The first of two total lunar eclipses in 2004 is best seen from the Eastern Hemisphere. The eclipse occurs 1 1/3 days before perigee so the Moon will appear rather large (33.1 arc-minutes). During this event, the Moon is low on the ecliptic in western Libra just 1.5° south of the 2.8 magnitude star Zuben Elgenubi (Alpha Librae).
The Moon's path takes it through the southern part of Earth's umbral shadow. Although the eclipse is not central, the total phase still lasts 1 hour 16 minutes. The major phases of the eclipse are as follows:
Penumbral Eclipse Begins: 17:50:53 UT Partial Eclipse Begins: 18:48:20 UT Total Eclipse Begins: 19:52:07 UT Greatest Eclipse: 20:30:16 UT Total Eclipse Ends: 21:08:27 UT Partial Eclipse Ends: 22:12:15 UT Penumbral Eclipse Ends: 23:09:36 UT
At the instant of greatest eclipse (20:30 UT), the Moon will lie in the zenith for observers near northern Madagascar. At this time, the umbral magnitude 1 peaks at 1.309 as the Moon's northern limb passes 2.5 arc-minutes south of the shadow's axis. In contrast, the Moon's southern limb will lie 10.2 arc-minutes from the southern edge of the umbra and 35.6 arc-minutes from the shadow centre. Thus, the southern sections of the Moon will appear much brighter than the northern part which will lie deeper in the shadow. Since the Moon samples a large range of umbral depths during totality, its appearance will likely change dramatically with time. However, it's impossible to predict the exact brightness distribution in the umbra so observers are encouraged to estimate the Danjon value at different times during totality (see section: Danjon Scale of Lunar Eclipse Brightness. Note that it may also be necessary to assign different Danjon values to different portions of the Moon (i.e. - north vs. south).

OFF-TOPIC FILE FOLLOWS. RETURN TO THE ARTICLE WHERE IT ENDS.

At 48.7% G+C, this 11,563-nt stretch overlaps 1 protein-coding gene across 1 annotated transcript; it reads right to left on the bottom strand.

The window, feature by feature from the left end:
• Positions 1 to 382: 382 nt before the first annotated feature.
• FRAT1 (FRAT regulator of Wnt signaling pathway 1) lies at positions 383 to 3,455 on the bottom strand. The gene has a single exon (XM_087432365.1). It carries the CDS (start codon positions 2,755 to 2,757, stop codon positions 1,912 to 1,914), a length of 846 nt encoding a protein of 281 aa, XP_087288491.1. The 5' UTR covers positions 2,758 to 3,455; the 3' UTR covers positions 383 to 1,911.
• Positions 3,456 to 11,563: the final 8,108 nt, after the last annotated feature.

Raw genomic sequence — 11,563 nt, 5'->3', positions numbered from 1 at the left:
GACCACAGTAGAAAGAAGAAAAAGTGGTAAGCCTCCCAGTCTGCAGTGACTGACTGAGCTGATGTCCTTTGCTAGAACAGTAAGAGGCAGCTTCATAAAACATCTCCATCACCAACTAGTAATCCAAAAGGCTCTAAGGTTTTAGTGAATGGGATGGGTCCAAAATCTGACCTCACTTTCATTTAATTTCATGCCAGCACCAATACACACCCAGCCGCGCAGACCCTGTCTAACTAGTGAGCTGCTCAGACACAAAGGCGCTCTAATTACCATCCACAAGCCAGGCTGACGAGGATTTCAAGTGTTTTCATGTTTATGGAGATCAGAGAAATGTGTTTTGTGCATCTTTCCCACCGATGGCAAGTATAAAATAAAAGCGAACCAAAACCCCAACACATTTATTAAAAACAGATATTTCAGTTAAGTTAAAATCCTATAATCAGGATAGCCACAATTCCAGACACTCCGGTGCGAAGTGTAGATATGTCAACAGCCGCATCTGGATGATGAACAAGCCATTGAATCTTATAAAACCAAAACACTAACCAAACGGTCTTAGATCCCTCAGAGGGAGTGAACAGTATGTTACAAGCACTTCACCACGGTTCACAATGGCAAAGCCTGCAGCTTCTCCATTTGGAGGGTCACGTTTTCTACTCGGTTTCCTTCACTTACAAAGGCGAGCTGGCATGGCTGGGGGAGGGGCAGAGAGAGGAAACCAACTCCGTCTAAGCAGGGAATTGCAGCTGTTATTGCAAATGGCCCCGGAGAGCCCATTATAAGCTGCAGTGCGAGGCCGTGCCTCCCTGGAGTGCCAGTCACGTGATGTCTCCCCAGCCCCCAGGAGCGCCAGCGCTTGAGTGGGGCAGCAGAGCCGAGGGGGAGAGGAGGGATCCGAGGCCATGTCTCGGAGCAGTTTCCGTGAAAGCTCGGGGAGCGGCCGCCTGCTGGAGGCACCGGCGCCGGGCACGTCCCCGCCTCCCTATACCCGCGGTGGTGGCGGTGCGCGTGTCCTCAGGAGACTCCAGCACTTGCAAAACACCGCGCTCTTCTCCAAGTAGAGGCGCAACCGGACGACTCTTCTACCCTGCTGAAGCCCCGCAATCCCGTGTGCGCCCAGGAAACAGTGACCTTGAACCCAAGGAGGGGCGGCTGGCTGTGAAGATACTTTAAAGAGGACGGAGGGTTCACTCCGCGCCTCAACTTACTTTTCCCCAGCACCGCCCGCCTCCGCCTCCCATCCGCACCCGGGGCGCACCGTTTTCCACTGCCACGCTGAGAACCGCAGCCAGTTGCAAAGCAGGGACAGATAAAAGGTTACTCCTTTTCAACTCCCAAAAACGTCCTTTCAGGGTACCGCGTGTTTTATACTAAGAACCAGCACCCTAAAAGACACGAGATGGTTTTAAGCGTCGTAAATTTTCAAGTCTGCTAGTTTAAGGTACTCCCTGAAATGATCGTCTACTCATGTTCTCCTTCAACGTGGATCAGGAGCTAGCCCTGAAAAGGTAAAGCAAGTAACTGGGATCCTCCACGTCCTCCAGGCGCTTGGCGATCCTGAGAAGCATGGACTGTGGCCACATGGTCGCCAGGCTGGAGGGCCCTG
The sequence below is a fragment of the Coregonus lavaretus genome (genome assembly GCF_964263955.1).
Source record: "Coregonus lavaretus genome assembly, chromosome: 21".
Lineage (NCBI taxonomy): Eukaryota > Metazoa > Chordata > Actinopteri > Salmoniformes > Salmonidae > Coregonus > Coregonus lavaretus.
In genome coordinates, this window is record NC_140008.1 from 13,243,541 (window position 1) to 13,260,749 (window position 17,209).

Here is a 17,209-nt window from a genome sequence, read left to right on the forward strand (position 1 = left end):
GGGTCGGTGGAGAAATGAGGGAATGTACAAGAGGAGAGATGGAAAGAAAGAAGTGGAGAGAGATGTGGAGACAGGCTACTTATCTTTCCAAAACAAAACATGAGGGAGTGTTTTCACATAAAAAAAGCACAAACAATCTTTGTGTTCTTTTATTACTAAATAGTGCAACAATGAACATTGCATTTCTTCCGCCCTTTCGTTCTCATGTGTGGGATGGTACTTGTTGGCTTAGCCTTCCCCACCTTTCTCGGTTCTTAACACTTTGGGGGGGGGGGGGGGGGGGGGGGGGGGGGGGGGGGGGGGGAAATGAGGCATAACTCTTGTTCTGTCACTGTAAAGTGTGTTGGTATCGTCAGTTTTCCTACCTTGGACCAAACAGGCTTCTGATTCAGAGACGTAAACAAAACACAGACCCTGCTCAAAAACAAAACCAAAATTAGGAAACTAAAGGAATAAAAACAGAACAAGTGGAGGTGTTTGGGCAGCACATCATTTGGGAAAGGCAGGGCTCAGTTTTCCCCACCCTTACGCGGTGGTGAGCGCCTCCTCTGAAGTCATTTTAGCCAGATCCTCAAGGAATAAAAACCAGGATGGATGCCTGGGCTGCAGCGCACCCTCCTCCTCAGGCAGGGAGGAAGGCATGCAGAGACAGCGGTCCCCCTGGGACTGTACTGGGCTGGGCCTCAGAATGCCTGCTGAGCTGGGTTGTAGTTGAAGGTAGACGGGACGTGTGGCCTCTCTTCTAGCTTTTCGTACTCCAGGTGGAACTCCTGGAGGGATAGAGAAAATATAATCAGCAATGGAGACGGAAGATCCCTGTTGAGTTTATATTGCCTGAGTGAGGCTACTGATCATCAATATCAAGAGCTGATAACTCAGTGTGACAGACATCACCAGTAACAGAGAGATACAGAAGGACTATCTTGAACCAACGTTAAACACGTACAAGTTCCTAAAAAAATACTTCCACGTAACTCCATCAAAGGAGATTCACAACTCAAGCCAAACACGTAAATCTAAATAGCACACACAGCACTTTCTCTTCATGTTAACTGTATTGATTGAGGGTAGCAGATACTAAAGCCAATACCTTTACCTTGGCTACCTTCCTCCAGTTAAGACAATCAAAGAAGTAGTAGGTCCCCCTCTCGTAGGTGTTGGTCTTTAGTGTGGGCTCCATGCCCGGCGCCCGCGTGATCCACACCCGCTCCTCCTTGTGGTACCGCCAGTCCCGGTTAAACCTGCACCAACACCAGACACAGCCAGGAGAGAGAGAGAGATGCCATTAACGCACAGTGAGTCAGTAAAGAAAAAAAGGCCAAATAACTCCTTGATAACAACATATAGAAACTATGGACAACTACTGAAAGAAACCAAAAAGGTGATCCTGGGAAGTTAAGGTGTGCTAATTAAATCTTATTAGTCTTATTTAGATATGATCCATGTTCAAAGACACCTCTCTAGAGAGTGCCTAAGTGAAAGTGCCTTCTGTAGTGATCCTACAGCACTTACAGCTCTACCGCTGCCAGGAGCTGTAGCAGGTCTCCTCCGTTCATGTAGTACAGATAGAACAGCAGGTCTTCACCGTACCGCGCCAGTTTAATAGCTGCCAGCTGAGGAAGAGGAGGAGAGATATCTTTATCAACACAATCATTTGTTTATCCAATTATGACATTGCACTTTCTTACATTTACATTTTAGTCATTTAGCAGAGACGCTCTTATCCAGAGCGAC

During totality, the spring constellations will be well placed for viewing. Antares (mv = +1.06) is 25° to the east of the eclipsed Moon, while Spica (mv = +0.98) is 22° west and Arcturus (mv = -0.05) is 37° to the northwest. The planet Jupiter will appear low in the west in Leo.
The eclipse will be widely visible from the Europe, Africa, Asia and Australia. North America will miss the entire event, but most of South America will witness the last stages of the eclipse which will already be in progress at moonrise. Similarly, the Moon sets in eastern Asia and Australia during various stages of the eclipse.
Table 2 lists predicted umbral immersion and emersion times for twenty well-defined lunar craters. The timing of craters is useful in determining the atmospheric enlargement of Earth's shadow (see section: Crater Timings During Lunar Eclipses).